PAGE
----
I didn’t know at the time that I received the book that the main character was queer and that there was a queer relationship in the book. I don’t know if I would have honestly picked up the book had I known. But most of what I had known about queer relationships before this book was quite different. The romance in this book is a slow burn, meaning that the romantic aspects of the relationship grow slowly and are not revealed until the end. You see glimpses of attraction, but they are more subtle.

Plus, it just further supported the character transformation that Linus goes through. He doesn’t come out of the other side as a socially acceptable version of himself. Instead, he learns how to accept himself despite what society says. Something the characters around him have had to learn to do.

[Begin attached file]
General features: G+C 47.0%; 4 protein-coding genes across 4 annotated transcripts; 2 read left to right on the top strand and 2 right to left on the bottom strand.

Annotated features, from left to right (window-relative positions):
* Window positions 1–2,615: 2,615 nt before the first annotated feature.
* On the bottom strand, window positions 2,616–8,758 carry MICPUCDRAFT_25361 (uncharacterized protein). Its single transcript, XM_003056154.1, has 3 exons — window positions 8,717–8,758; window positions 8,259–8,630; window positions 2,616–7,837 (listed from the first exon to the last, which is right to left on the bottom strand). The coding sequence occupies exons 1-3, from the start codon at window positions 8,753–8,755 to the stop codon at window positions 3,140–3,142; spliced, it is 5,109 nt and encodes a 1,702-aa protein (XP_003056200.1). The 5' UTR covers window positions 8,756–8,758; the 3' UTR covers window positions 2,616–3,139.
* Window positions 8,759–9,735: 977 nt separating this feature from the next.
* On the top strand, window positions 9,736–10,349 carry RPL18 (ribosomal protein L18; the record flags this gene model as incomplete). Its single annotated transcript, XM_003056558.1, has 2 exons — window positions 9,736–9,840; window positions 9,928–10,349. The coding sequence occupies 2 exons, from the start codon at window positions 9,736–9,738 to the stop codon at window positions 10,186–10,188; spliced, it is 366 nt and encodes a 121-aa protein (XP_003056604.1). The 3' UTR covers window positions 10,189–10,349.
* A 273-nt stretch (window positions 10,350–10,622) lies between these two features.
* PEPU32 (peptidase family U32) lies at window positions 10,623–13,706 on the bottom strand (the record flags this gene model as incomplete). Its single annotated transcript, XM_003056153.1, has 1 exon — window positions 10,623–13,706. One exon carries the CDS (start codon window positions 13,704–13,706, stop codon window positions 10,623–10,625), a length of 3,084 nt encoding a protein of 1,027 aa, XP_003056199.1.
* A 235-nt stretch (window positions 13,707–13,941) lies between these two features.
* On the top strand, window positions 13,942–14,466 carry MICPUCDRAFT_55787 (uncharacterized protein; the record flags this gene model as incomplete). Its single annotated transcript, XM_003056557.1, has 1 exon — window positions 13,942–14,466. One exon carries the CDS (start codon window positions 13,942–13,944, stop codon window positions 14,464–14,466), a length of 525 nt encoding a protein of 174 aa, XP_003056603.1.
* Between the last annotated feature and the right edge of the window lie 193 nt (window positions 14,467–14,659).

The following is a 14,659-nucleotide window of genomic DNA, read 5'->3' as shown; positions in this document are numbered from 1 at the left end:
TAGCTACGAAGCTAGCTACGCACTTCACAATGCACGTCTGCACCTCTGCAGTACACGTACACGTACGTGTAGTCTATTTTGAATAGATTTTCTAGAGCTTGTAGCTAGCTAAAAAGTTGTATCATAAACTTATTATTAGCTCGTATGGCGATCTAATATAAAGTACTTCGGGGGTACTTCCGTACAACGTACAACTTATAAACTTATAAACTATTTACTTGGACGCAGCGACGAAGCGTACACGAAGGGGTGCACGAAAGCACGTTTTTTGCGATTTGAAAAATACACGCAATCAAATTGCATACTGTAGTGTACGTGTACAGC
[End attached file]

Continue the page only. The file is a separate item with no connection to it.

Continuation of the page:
In the end, I cried. The sweet relationships that develop and how much character growth Linus goes through in this story were just so emotionally overwhelming for me. In this climate, a sweet book like this is very needed. I understand if it may not be a book you would normally pick up, but if you give it a chance, the magic is well worth it. Even if it is nothing like Harry Potter.

There are a few words of profanity in the book. The children call him on it once which is exactly what children do. There are a couple of kisses mentioned, innuendo to more, but absolutely nothing graphic. For violent content, there is a mention of one child enduring physical abuse prior to his stay on the island, most of the children had endured some type of abuse, but nothing detailed. Also, Lucy (the child anti-Christ) says some pretty violent threats, but it is quickly understood that he uses them as a defense mechanism.